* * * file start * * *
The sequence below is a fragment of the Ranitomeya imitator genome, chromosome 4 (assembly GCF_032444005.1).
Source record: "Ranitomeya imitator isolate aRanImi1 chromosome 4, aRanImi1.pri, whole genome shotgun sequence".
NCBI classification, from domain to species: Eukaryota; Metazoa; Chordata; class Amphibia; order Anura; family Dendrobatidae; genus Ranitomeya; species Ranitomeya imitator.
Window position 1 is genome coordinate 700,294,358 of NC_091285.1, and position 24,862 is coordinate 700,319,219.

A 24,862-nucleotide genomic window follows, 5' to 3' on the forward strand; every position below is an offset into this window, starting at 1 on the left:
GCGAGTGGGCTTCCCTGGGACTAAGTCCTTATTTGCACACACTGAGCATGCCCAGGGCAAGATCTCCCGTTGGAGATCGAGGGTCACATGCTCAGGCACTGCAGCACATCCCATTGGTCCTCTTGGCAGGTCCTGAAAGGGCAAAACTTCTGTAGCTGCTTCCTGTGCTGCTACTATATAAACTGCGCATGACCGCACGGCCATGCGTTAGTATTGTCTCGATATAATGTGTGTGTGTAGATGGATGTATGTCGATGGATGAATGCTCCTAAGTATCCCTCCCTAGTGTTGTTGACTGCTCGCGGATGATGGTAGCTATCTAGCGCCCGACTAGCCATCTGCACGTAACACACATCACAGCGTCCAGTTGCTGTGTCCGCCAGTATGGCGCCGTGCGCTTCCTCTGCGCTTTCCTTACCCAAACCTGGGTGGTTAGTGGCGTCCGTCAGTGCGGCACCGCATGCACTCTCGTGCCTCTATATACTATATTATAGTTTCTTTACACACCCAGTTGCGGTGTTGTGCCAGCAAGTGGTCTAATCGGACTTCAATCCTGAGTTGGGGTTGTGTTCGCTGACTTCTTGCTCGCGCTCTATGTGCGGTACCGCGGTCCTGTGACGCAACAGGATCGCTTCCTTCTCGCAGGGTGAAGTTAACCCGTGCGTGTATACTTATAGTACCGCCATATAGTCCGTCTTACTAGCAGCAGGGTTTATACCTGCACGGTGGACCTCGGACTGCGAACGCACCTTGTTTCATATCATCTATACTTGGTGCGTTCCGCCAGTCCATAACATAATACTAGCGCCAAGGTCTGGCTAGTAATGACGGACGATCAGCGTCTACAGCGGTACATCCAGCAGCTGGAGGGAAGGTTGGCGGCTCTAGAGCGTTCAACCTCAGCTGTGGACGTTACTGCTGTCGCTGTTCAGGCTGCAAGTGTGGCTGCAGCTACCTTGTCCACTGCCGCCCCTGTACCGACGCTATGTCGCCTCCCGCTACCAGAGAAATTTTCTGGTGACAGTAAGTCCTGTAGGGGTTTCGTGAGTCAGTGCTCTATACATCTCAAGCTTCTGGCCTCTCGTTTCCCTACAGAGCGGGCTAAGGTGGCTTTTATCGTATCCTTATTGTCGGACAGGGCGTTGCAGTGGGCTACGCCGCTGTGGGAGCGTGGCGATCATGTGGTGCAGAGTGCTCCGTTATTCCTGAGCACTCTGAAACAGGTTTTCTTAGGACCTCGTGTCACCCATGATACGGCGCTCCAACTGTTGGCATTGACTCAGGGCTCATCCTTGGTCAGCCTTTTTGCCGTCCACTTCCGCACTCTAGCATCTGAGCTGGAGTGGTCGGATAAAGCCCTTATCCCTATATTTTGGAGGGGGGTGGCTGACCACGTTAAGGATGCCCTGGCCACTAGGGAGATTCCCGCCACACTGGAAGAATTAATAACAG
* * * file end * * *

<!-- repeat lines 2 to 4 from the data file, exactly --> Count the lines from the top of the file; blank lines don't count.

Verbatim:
Source record: "Ranitomeya imitator isolate aRanImi1 chromosome 4, aRanImi1.pri, whole genome shotgun sequence".
NCBI classification, from domain to species: Eukaryota; Metazoa; Chordata; class Amphibia; order Anura; family Dendrobatidae; genus Ranitomeya; species Ranitomeya imitator.
Window position 1 is genome coordinate 700,294,358 of NC_091285.1, and position 24,862 is coordinate 700,319,219.